2. Leon Perrie

      Hi again Dan,
      Te Papa’s entomologists say that weta don’t make holes, but they do use (and enlarge) holes made by other animals. You might just have to take a close look!

  12. Avatar

    I ‘very been told to feed my poorly Punga with brown sugar right at the top anyone else heard this?

  13. Avatar

    We have a life style property with lots of punga – is it possible to compost punga leaves ? They seem to minimize weed growth when I lay them between plants – not sure if this is because there’s something in them that stops other things growing?

    1. Leon Perrie

      Hi Debbie,
      Composting tree fern fronds should be fine. I’m not aware of any chemicals in them that suppress the growth of other plants. They’ve probably slowed weed growth by shading seedlings – a kind of mulching-effect.

  14. Avatar

    to Judy – you could cut the tree fern i half if you so wanted but it would take time to regrow. The roots of the tree fern run from the top to the bottom on the outside of the trunk

    Regards ICB

  15. Leon Perrie

    Hi Judy,
    Unless it is wheki/Dicksonia squarrosa, I think lopping the top of your tree fern will kill it, unfortunately. If it is wheki, there’s a chance it will resprout.
    There’s more pictures to help you identify which species you have here: http://collections.tepapa.govt.nz/theme.aspx?irn=2024

  16. Leon Perrie

    Hi Phyllis,
    I’m not sure, but I’d initially treat the young, unfurling fronds like you would asparagus. If the stems are thicker, perhaps cook them for a little longer.
    Good luck,

  17. Avatar

    My ponga/punga is too tall, I want to shorten it but not kill it. If I lop the top off will it regrow? I dont want to kill it.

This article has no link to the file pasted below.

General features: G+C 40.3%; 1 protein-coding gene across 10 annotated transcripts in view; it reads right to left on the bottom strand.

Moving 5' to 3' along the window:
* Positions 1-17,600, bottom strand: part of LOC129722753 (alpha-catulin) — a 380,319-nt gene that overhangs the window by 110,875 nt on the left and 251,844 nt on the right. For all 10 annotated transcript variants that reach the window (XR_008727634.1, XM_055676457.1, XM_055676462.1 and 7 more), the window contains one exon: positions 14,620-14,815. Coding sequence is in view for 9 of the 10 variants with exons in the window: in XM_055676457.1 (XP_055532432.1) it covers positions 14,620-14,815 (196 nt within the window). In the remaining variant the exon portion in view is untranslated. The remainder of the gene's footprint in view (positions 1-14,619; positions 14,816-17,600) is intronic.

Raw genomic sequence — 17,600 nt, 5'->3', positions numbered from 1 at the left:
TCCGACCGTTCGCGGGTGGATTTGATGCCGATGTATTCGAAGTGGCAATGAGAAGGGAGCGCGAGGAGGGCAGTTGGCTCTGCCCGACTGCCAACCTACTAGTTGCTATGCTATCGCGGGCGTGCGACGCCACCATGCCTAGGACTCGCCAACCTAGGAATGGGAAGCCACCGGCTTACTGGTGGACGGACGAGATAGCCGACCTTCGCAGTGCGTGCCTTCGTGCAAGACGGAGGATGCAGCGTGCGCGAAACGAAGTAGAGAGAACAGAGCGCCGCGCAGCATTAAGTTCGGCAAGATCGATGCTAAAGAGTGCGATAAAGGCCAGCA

New gardener – Judy

  18. Avatar

    Would like to know how to cook the punga fronds

  19. Avatar

    This really is the BEST EVER blog on tree ferns I have seen. Thank you for the fantastic pictures and detailed information to aid recognition. Kind regards ICB

    1. Avatar

      Hi – It’s probably the wrong time of year to do it but I’ve just dug up some Pongal from my property in the Catlins (South Otago) & intend replanting them at another property in Southland – via this site I have been able to identify that I have two different types of tree fern; Dickson Fibrosa & Cyathea Smith (Katote) – I’ll plant them after giving them a trim and fingers crossed they’ll survive. What a great source of information there is to be found here! ☺

  20. Leon Perrie

    Hi Megan,
    Phil’s suggestion about symbolism is a good one; i.e., the commercialisation and, to some extent, ‘ownership’ of something from nature. Is this good or bad? – plenty to discuss there.

  21. Avatar

    Thanks 🙂
    This is for one of my essays – well research, and i have to write a few hundred words on ethical issues on the silver fern.
    which i am having a super hard time finding info on!!! ahh

  22. Avatar

    but perhaps Megan’s enquiry related to the symbolism of silver fern and koru in nz culture.

  23. Avatar

    ethical issues ? well in nz they grow wild all over the place. can be bought and sold, used for garden borders, retaining walls, fences, semi-permanent rough buildings, temporary lean-to shelters and ornaments. the thick black bases can be sculptured, the trunks can be lathe turned to unique effect. a mischievous boy can cause great upset by putting the fur inside a victim’s clothes, the effect being similar to insulation wool i.e. very uncomfortable. the white pith inside can be eaten – tastes reminiscent of carrot / coconut when raw, have not tried it cooked porridge style as the Maori used to. have never heard of any ethical considerations. but if you drop one on your chainsaw it will grieve you greatly – they are heavy. : )

  24. Avatar

    oops, Ponga – the silver fern tree

    ethical issues surrounding ponga

  25. Avatar

    Hello, just curious to know what are the ethical issues of punga in NZ?

  26. Avatar

    In sudamerica punga is a common name for a pickpocket.

  27. Leon

    Hi James,
    Don’t know, sorry. Check with some of your local garden/landscape stores.
    Personally, I’d put a little premium on wheki trunks, since the cut trunk can resprout (which I like, cause you end up with a “living fence”), whereas trunks of ponga/mamaku etc. can’t regrow once cut down.
    Cheers, Leon

  28. Avatar

    Im in a year 13 business studies class and our business is selling punga trunks cut down to be used for retaining walls and garden landscaping.